• The seven-year time frame: As long as you live seven years past the giving of a gift, you can theoretically give as much as you like. However, if you die within seven years of making a gift, you may be subject to a tapered rate of IHT depending on a range of factors including how soon you died after making the gift.

Also worth remembering, should any of the gifts you give end up becoming taxable, they will be calculated as part of your NRB first.

If you die within seven years make a gift that has Inheritance Tax to be paid on it, the amount of tax owed depends on when the gift was given:

  • Gifts given in the three years before your death are taxed at 40%.
  • Gifts given between three to seven years before your death are taxed on a variable scale called “taper relief”. 

Taper relief is only applicable if the total value of gifts made within the seven years before your death exceeds the £325,000 IHT threshold.

Remember that taper relief only applies to gifts in excess of the nil-rate band. It follows that, if no tax is payable on the transfer because it does not exceed the nil-rate band (after cumulation), there can be no relief.

Taper relief does not reduce the value transferred; it reduces the tax payable as a consequence of that transfer.

IHT thresholds depend on your individual circumstances and may change in the future.


Trusts can also be used to potentially mitigate any IHT liability you may have when you die.

They work by transferring your (the trustee’s) assets out of your name and into a trust, ready to be inherited by your loved ones (the beneficiaries) on your death.

Under some circumstances, placing the assets in a trust takes them outside your estate – potentially making them exempt from IHT.

Using a trust could also help you to avoid gifting sensitive assets, like property, to a beneficiary when they’re too young to responsibly manage it. You can decide on a specific age for beneficiaries to receive the assets in the trust.

It’s worth remembering that you, as the trustee, have the legal duty of managing the assets until your death.

The Financial Conduct Authority does not regulate trust advice.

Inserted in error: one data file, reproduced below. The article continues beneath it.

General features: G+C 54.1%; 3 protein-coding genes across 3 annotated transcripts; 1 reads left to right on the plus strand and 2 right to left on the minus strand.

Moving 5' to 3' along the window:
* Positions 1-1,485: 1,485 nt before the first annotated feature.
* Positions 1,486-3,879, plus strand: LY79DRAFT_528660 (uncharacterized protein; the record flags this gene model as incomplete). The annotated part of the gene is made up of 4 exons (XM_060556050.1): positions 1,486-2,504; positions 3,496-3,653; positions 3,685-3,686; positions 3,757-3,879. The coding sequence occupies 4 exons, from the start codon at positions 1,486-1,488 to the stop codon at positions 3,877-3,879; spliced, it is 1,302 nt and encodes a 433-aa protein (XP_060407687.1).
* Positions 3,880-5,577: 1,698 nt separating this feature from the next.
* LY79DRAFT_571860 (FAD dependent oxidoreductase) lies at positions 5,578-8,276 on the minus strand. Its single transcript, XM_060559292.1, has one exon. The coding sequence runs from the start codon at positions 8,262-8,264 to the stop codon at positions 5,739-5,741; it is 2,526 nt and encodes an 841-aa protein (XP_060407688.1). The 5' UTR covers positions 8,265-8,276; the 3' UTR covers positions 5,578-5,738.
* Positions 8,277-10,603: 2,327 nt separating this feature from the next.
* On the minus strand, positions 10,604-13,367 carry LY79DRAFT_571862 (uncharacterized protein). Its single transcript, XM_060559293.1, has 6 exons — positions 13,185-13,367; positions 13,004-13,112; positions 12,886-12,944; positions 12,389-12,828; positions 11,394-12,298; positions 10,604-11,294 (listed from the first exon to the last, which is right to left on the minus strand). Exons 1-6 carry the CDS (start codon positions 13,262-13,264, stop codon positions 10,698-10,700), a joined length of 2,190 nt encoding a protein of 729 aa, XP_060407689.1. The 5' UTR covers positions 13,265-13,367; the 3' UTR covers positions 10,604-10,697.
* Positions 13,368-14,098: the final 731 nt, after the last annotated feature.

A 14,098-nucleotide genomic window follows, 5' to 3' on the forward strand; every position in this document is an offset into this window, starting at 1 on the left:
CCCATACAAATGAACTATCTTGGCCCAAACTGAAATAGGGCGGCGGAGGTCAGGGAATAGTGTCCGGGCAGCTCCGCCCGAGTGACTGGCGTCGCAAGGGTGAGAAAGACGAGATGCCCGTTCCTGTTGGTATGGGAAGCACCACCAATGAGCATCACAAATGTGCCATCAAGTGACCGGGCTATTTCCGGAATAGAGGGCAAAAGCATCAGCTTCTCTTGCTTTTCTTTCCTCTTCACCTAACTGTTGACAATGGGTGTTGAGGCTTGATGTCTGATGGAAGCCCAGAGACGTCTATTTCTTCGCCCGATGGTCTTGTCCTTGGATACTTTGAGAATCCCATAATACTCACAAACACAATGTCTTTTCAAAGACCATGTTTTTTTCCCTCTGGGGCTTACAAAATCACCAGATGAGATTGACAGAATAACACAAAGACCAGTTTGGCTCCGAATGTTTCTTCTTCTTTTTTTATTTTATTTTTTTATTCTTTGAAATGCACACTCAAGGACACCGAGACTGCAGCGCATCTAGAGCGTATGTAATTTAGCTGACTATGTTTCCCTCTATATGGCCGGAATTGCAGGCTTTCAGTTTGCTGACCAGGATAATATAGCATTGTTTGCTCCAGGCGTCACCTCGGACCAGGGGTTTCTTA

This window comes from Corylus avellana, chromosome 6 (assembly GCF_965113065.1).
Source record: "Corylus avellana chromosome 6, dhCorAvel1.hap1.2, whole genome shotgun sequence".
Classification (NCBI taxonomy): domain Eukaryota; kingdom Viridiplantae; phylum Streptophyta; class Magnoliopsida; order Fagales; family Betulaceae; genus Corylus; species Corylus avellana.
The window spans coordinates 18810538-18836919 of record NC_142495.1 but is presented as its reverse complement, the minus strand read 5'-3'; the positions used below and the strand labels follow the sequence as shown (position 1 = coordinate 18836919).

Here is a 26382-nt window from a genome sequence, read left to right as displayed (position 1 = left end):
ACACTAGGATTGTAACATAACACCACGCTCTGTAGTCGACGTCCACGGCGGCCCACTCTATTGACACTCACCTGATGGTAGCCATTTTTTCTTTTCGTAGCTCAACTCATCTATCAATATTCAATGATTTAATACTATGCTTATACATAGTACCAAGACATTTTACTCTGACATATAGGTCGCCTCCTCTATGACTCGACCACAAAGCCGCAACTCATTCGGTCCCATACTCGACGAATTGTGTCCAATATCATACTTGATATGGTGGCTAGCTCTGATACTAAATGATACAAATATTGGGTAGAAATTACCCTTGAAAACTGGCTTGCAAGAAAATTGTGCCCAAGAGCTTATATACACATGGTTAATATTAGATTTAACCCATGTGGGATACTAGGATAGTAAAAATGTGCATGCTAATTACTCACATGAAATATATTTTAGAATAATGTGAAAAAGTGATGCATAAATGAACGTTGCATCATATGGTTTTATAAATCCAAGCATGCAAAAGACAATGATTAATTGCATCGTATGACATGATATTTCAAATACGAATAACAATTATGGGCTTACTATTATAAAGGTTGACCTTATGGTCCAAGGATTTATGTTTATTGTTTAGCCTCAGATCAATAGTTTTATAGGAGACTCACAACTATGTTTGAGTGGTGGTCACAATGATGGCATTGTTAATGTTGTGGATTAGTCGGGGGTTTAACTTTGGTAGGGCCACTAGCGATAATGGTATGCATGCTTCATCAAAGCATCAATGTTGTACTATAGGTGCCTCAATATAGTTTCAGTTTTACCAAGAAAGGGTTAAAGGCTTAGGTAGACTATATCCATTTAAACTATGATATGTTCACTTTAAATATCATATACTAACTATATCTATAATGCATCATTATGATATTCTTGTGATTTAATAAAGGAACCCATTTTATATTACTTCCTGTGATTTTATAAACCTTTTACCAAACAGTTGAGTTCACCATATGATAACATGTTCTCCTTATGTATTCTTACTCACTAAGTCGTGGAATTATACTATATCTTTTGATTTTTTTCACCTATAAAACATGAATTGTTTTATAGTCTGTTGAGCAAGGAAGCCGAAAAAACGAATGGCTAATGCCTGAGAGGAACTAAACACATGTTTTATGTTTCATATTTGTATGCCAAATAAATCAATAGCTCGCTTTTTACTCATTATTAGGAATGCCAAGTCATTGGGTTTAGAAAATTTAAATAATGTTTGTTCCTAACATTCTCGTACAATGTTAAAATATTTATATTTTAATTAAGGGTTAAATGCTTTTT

Pensions can be a very useful, tax-efficient way of saving while you’re alive. Additionally, they can be a tax-efficient way to pass on wealth when you die.

Depending on which type of pension you may have, your pension is normally regarded as being outside your estate. Some flexible pensions may allow you to pass on your pension to your beneficiaries without incurring any tax if you die before the age of 75. 

After then, your beneficiaries may have to pay Income Tax on any funds they withdraw from your pension. 

Seeking help from a professional financial planner

To remove a lot of the confusion you may have surrounding your IHT liability, or to benefit from putting an estate plan in place that mitigates the amount of IHT your loved ones will pay, you may consider getting advice from a financial planner.

With their help, you could create an intergenerational wealth plan that ensures you can leave the legacy you want without paying more IHT than you need to.

Get in touch

At Investment Sense, we can help you manage your finances in order to mitigate any IHT liability you may face and preserve the value of your estate for your family. 

Please contact us via email info@investmentsense.co.uk or call 0115 933 8433.

Please note

This article is for information only and does not constitute advice. The information is aimed at retail clients only. All contents are based on our understanding of HMRC legislation, which is subject to change. Articles should not be relied upon in their entirety and shall not be deemed to be, or constitute, advice.

Although endeavours have been made to provide accurate and timely information, there can be no guarantee that such information is accurate as of the date it is received or that it will continue to be accurate in the future. 

No individual or company should act upon such information without receiving appropriate professional advice after a thorough examination of their particular situation. We cannot accept responsibility for any loss as a result of acts or omissions taken in respect of any articles. 

Thresholds, percentage rates and tax legislation may change in subsequent Finance Acts. Levels and bases of, and reliefs from, taxation are subject to change, and their value depends on the individual circumstances of the investor.

The Financial Conduct Authority does not regulate estate planning, tax planning or will writing.